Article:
On 13th May 2009, the Commission imposed its largest ever fine on Intel, based on Intel's anti-competitive rebates or other customer incentivisation payments in relation to its x86 CPUs, as well as payments to delay the launch of products containing competitors' chips.
The Commission's case against Intel is based on breaches of the EC rules outlawing abuses of a dominant position (set out in Article 82 of the EC Treaty). These rules are often said to impose a "special responsibility" on companies occupying a strong position in particular markets, as they prohibit some types of behaviour that might be acceptable for smaller rivals. As a rule of thumb, companies with a share of 40% or more of any market are normally said to be at risk of being considered dominant. In this case, the Commission concluded that Intel's share of the relevant market was as high as 70%, far outstripping its only meaningful competitor – Advanced Micro Devices (AMD).
Discounts and rebates can be a controversial area in competition law (indeed Intel has indicated that it may appeal this decision). The Commission acknowledges that discounts are often pro-competitive, leading to lower prices for consumers. In its recently published Guidance on Enforcement Priorities in Applying Article 82, it made clear that the key question it will ask when assessing a discount is whether the effect of the system in practice is to prevent a competitor, whose operations are as efficient as the dominant company, from expanding or entering the market.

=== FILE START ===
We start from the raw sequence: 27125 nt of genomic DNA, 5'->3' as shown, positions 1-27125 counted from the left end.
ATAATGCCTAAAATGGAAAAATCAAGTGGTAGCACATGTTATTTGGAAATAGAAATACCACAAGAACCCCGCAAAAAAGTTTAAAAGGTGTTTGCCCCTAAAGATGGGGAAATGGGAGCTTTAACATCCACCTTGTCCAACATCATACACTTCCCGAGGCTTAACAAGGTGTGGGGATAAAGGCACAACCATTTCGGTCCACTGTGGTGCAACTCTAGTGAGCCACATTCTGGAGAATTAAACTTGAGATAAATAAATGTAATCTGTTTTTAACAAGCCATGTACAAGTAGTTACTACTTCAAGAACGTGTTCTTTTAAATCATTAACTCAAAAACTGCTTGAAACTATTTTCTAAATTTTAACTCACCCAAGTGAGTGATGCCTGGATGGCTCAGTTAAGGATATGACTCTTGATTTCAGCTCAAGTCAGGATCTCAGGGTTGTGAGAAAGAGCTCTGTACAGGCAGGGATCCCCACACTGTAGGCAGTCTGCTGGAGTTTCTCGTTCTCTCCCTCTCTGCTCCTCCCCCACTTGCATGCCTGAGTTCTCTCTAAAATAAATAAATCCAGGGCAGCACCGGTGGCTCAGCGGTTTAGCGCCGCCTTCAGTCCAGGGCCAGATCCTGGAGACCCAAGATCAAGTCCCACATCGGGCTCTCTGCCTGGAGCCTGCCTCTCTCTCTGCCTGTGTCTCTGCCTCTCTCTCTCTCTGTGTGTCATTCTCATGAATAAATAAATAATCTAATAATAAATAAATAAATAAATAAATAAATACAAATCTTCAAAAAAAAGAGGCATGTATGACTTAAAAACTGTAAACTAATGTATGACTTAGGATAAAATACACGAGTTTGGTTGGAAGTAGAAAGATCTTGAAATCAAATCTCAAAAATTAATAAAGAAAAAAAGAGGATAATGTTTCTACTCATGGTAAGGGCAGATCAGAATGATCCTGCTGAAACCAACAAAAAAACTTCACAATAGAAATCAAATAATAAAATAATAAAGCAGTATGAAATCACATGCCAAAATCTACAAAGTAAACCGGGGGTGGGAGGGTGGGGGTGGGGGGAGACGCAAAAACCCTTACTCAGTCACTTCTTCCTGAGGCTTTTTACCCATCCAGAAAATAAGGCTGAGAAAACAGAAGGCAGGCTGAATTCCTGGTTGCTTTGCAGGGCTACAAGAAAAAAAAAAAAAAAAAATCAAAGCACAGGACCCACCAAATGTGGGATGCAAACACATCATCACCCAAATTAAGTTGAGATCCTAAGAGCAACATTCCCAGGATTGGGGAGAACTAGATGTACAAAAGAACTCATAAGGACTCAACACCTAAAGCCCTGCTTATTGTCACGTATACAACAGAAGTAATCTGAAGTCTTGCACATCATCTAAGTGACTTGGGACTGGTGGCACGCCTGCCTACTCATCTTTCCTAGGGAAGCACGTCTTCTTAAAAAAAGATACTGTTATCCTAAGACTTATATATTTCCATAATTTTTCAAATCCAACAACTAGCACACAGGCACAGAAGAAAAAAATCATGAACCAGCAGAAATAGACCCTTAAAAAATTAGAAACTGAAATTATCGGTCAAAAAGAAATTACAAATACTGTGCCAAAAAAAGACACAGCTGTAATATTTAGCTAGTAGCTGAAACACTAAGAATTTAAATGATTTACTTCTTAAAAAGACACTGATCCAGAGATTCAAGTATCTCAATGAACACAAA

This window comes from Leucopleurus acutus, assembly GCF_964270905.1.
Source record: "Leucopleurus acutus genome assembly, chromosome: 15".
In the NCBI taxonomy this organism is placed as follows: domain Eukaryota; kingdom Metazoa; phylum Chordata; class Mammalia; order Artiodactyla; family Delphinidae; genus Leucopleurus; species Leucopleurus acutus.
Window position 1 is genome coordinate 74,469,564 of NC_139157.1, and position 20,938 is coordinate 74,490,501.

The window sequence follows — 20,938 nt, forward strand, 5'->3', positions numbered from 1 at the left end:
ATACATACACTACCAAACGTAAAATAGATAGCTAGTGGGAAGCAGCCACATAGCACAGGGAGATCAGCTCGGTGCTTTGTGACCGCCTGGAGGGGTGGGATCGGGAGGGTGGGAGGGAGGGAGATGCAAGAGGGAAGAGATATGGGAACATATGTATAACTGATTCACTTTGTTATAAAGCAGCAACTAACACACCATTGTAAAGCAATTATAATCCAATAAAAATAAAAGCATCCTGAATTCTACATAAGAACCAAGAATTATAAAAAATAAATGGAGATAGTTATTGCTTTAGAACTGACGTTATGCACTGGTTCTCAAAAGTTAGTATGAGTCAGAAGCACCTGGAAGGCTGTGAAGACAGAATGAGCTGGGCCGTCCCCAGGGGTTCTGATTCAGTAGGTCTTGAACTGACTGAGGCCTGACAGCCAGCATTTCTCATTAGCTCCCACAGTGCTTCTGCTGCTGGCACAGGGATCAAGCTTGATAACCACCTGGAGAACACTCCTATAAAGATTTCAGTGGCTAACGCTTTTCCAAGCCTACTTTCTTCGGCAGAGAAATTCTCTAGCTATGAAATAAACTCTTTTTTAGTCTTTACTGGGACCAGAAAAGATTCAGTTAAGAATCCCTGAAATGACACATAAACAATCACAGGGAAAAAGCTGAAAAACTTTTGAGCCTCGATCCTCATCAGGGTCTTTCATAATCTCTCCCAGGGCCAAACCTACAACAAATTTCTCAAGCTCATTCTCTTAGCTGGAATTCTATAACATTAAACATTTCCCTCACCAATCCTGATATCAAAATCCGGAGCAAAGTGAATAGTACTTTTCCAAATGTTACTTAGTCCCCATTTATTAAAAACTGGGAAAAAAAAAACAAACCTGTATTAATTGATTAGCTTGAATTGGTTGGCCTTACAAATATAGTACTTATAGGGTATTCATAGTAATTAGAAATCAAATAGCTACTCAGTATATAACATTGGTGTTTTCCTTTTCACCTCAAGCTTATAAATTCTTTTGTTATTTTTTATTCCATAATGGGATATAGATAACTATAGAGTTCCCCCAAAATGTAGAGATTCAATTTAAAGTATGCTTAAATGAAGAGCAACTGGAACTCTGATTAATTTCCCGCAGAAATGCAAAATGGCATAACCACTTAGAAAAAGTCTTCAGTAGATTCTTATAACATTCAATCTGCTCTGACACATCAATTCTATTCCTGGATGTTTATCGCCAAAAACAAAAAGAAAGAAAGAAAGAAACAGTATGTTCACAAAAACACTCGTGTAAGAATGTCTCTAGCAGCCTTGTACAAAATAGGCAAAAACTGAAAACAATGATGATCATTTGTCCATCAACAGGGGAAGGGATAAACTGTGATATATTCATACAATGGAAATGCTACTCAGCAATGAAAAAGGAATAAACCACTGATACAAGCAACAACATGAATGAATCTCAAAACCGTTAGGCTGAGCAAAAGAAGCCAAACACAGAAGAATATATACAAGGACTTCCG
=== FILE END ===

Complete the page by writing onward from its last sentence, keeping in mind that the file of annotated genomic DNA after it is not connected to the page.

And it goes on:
If a company is dominant the terms of the discounts it can legally offer can be limited. In the Intel case, the Commission established that computer manufacturers always had to purchase a certain proportion of their chips from Intel. As a result, there could only ever be competition between chipmakers for a limited proportion of a manufacturer's needs at any one time (known as the "contestable portion"). The Commission found that Intel's discount schemes were structured so that any manufacturer that chose to purchase all or part of this contestable portion from a rival chip-maker would lose the considerable discount applicable to all of its purchases from Intel (including those that it would have to make in any event). In effect, therefore, the discounts were conditional on a customer purchasing all (or nearly all) of their chip requirements from Intel. The size of these discounts meant that AMD could not compete even by offering chips to manufacturers for free.
The Commission also found that Intel had made anti-competitive payments to certain of its manufacturer customers that were conditional on those manufacturers postponing the launch of products containing AMD's chips, or for restricting the availability of those products in other ways.
The Intel case, like the Commission's earlier case against Microsoft, sends a clear message that companies at risk of being found to be dominant must pay very close attention to ensuring that their behaviour conforms with competition rules to avoid the risk of serious sanction.